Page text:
As predicted, the outlook for the container shipping market remains strong for 2021. Indications are showing that there might not be relief anytime soon in terms of capacity restrictions. The ongoing COVID-19 pandemic, increase in e-commerce trade, and high spot rates mean there is a strong outlook for container shipping and that the shortage of containers on the transpacific eastbound lanes will not be alleviated for several months. The impacts from this have been seen in various areas of the transportation industry.
Container Shipping Momentum Continues
Container shipping shows no signs of slowing down. New data from eeSea’s Blank Sailings Tracker shows that shipping lines are scheduling very few blanked sailings for the first few months of 2021. Less than 2% of sailings are blank for February on the three main East/West liner trade routes. In comparison, February of last year had 20% blank sailings. March 2021 has less than 1% blank sailings scheduled, as compared to 9% for March 2020. Very few lines have announced any canceled sailings into the spring months either.
Simon Sundboell, CEO of eeSea, a supply chain intelligence company explains, “In the first half of last year, blank sailings were widely considered as a way of managing capacity during the COVID-19 crisis. This is now being blamed for the unanticipated increase in freight rates and delays across the supply chain.” He says that carriers are not holding back capacity to push up freight rates—there is just such a limited amount of capacity due to volume and other factors.
Usually, the slower time for container shipping starts now and lasts through April. Chinese New Year is typically a time of slower trade as China just about closes its ports for two weeks. This year will be completely different. Some in the industry expect that volume will remain high through the start of peak season in June. As a result, the containership market is sold out.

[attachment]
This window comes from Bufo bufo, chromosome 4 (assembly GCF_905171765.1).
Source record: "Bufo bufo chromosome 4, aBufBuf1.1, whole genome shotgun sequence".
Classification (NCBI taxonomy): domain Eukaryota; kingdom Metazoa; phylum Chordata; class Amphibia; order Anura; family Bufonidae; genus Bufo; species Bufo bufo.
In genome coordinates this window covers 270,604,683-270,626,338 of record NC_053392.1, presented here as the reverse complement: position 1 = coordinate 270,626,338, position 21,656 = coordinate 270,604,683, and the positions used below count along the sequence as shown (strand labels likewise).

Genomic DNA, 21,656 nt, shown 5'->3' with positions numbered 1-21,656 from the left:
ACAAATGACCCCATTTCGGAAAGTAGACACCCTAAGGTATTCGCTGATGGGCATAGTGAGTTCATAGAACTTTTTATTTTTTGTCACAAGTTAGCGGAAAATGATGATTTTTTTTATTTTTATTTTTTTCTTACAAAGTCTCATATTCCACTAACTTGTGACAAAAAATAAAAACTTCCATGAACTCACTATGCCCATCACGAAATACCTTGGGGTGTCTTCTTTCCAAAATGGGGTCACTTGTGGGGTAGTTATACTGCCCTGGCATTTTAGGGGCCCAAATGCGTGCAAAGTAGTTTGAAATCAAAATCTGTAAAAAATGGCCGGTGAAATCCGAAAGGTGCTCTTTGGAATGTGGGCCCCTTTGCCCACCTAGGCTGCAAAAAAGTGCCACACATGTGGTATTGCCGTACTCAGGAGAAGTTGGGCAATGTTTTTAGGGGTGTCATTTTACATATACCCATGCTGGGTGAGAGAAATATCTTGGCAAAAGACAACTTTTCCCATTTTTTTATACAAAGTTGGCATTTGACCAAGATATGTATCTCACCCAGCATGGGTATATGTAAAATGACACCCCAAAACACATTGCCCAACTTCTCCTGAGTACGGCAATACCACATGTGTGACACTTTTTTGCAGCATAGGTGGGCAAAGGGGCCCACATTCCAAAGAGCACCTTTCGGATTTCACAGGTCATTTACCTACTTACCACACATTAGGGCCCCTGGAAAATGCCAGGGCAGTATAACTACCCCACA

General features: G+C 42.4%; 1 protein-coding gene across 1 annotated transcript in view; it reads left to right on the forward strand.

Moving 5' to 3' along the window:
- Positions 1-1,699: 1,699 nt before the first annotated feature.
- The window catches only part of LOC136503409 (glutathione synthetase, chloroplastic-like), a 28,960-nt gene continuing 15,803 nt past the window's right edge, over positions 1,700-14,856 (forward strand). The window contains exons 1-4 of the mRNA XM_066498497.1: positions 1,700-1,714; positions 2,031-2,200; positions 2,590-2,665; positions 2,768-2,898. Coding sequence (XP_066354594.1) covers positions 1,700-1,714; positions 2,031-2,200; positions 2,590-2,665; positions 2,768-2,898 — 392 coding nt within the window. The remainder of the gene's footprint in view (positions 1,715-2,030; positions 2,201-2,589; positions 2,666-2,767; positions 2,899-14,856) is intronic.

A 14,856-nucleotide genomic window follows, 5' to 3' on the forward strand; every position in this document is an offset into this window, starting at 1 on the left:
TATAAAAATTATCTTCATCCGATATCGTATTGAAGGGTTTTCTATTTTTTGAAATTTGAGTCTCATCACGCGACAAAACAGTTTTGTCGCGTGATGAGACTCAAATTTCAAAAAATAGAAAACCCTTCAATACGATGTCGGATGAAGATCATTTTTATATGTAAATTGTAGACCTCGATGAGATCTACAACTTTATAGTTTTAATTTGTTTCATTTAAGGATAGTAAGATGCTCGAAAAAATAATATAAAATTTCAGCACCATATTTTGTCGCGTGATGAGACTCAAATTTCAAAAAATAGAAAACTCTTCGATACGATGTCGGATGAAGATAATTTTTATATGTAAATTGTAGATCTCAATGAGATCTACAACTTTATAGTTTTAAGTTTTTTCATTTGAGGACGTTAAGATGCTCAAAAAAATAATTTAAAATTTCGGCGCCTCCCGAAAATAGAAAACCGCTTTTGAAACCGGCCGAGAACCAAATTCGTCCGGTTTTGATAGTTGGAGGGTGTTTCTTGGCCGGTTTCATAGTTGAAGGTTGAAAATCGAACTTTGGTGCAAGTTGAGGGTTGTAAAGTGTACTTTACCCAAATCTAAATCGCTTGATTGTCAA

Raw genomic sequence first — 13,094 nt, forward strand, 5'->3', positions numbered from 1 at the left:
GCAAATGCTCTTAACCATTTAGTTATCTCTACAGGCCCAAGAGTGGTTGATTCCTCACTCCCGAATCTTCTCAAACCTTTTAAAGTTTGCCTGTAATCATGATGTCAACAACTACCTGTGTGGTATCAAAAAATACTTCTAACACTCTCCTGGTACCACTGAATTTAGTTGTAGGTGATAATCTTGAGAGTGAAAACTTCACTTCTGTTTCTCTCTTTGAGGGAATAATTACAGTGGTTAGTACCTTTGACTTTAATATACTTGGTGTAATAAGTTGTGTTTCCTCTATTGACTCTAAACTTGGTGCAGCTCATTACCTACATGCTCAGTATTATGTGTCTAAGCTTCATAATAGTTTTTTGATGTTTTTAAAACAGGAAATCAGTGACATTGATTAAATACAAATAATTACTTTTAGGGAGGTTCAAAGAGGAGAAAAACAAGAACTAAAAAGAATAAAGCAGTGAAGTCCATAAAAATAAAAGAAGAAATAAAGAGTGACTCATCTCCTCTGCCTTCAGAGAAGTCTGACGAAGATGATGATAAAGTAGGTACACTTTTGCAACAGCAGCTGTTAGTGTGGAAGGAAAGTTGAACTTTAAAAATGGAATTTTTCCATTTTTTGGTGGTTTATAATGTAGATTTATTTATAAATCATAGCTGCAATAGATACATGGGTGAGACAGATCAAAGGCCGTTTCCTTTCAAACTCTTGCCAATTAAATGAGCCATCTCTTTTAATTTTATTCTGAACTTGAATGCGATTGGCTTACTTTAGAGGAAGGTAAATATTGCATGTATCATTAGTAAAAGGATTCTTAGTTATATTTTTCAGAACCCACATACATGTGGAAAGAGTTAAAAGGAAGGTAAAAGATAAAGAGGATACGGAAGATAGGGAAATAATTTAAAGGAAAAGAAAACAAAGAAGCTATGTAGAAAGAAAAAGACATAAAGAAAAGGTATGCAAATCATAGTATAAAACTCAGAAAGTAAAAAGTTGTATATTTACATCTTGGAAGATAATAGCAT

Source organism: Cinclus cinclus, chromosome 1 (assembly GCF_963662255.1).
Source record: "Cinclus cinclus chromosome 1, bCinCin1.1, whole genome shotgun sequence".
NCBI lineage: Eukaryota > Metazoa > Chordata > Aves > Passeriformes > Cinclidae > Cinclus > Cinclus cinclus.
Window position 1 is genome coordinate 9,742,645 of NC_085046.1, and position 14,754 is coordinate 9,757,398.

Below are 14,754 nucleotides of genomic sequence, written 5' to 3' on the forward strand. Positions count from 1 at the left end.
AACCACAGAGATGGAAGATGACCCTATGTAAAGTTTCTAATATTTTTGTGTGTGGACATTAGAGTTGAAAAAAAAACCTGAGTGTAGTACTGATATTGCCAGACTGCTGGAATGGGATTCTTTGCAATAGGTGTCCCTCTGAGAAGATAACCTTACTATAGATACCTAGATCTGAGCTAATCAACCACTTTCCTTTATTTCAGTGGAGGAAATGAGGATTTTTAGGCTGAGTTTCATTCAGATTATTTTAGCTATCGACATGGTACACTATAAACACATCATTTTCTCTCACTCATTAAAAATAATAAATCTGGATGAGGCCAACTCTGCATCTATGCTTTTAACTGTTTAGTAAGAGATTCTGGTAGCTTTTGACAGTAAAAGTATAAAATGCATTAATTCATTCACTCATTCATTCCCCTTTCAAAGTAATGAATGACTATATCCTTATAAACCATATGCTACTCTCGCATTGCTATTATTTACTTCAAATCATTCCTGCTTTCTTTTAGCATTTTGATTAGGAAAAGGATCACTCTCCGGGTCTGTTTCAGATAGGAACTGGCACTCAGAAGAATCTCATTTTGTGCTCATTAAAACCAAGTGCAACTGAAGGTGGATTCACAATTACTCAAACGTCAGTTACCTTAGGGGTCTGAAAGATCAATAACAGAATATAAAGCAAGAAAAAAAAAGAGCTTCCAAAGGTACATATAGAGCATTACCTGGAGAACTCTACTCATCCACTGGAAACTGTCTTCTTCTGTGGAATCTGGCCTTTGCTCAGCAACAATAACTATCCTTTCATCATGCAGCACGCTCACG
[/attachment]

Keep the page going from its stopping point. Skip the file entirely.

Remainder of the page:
Container Line Contracts are Extended
The concern over tight capacity led several importers to extend contracts through 2022 at a higher rate in an effort to prevent having to go to the exorbitant rates in the spot market. Both container contract rates and spot rates are at an all-time high, and that still does not guarantee space. In January, the SCFI rate from Shanghai to the East Coast of South America went over $8,000 per TEU, which breaks records for this rate.
Some large importers agreed to these contract extensions with carriers by amending their contracts to expire in April 2022 at rates in the range of $2,500 per FEU vs. the original contract rates of $1,500 per FEU. Those shippers were able to avoid going to the premium market to try to get container space.
Port Workers are Impacted
The global pandemic has shown just how valuable container shipping and port workers are. The closing of certain ports when the pandemic first hit caused a backlog in shipping. Since then, port workers have had to work more to meet the demand. The increase in volume, congestion at ports (particularly on the U.S. West Coast), as well as the need for coronavirus precautions have made for slower cargo unloading and re-loading.
When Will the Container Shortage End?
With the latter part of 2020 exceeding shipping expectations, containers continue to be at a premium throughout the supply chain. Exporters in the U.S. are having a hard time booking containers as carriers are sending empty containers back to Asia to pick up higher-paying imports faster than waiting to carry low-value exports.
The situation has become so extreme that smaller Asian ports may not receive shipments for awhile. The container imbalance will not return to equality until the volume of U.S. imports slows down.
However, recent data from the last week of January shows that perhaps the shortage might be easing ever so slightly. The Container Availability Index shows that the Container xChange should remain between 0.35 and 0.38 through the Chinese Lunar New Year in mid-February. A reading of 0.5 indicates a balanced market. As a reference, levels reached lows of 0.06 to 0.13 in December.
While this indicates that the container shortage might not get worse for these lanes in February, there is no guarantee that those levels will not dip again, depending on what happens with the global pandemic in the next few months as well as consumers’ propensity to purchase more goods online.
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